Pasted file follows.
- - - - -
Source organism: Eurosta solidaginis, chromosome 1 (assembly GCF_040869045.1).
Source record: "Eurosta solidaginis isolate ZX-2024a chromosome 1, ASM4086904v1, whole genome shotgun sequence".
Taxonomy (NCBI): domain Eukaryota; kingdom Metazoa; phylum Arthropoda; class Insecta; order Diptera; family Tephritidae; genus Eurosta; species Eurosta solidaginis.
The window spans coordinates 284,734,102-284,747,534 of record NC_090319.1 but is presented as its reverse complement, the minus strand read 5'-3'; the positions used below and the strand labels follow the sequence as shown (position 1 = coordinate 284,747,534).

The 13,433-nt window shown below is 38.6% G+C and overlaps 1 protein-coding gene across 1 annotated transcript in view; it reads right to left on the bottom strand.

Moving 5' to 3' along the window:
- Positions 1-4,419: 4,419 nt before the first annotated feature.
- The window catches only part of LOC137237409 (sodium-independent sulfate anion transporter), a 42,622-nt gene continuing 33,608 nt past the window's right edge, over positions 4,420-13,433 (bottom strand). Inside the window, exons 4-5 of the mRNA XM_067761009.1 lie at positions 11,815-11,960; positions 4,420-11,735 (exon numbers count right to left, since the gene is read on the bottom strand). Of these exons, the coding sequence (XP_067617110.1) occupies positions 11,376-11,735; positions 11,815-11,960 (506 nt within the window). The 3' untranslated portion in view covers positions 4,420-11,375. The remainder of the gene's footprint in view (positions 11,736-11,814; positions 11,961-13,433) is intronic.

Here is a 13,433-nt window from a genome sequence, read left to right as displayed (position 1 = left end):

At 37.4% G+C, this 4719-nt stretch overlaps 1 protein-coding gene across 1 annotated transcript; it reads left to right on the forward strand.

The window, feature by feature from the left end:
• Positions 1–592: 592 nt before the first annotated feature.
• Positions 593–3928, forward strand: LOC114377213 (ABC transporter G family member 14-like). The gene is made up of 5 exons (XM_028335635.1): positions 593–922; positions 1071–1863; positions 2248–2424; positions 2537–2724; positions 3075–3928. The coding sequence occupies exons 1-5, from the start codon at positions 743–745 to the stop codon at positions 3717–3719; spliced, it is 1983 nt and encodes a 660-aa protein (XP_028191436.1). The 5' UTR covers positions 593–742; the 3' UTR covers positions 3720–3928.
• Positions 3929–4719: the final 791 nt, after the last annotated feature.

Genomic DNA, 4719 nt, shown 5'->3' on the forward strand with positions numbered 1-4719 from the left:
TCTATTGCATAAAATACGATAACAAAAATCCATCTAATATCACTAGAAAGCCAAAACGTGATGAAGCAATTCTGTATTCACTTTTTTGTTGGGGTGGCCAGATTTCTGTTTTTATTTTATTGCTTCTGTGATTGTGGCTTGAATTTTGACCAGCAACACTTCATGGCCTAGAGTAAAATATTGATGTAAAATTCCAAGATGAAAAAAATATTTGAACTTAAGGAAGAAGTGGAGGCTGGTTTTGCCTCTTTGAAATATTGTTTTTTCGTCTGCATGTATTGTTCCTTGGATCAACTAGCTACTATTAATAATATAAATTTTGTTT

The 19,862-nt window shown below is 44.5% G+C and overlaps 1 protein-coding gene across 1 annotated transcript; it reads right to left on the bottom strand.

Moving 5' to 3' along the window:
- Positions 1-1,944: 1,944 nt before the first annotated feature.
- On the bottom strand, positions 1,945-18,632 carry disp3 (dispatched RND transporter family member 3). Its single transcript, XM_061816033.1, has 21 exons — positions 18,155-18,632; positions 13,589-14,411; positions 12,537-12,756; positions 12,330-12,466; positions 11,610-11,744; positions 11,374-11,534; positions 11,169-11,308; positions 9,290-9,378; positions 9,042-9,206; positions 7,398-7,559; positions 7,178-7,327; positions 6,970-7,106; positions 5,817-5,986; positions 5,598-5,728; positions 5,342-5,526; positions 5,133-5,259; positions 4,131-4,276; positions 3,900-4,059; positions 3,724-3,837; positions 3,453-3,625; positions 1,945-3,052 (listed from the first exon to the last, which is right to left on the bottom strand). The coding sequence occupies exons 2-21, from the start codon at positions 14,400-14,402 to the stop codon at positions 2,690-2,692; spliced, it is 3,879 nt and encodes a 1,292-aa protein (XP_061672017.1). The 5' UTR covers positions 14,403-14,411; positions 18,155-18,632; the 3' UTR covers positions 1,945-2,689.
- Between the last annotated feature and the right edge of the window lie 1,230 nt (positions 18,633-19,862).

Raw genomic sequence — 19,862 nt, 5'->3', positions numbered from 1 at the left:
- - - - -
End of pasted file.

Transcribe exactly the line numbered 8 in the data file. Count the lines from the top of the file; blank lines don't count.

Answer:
- The window catches only part of LOC137237409 (sodium-independent sulfate anion transporter), a 42,622-nt gene continuing 33,608 nt past the window's right edge, over positions 4,420-13,433 (bottom strand). Inside the window, exons 4-5 of the mRNA XM_067761009.1 lie at positions 11,815-11,960; positions 4,420-11,735 (exon numbers count right to left, since the gene is read on the bottom strand). Of these exons, the coding sequence (XP_067617110.1) occupies positions 11,376-11,735; positions 11,815-11,960 (506 nt within the window). The 3' untranslated portion in view covers positions 4,420-11,375. The remainder of the gene's footprint in view (positions 11,736-11,814; positions 11,961-13,433) is intronic.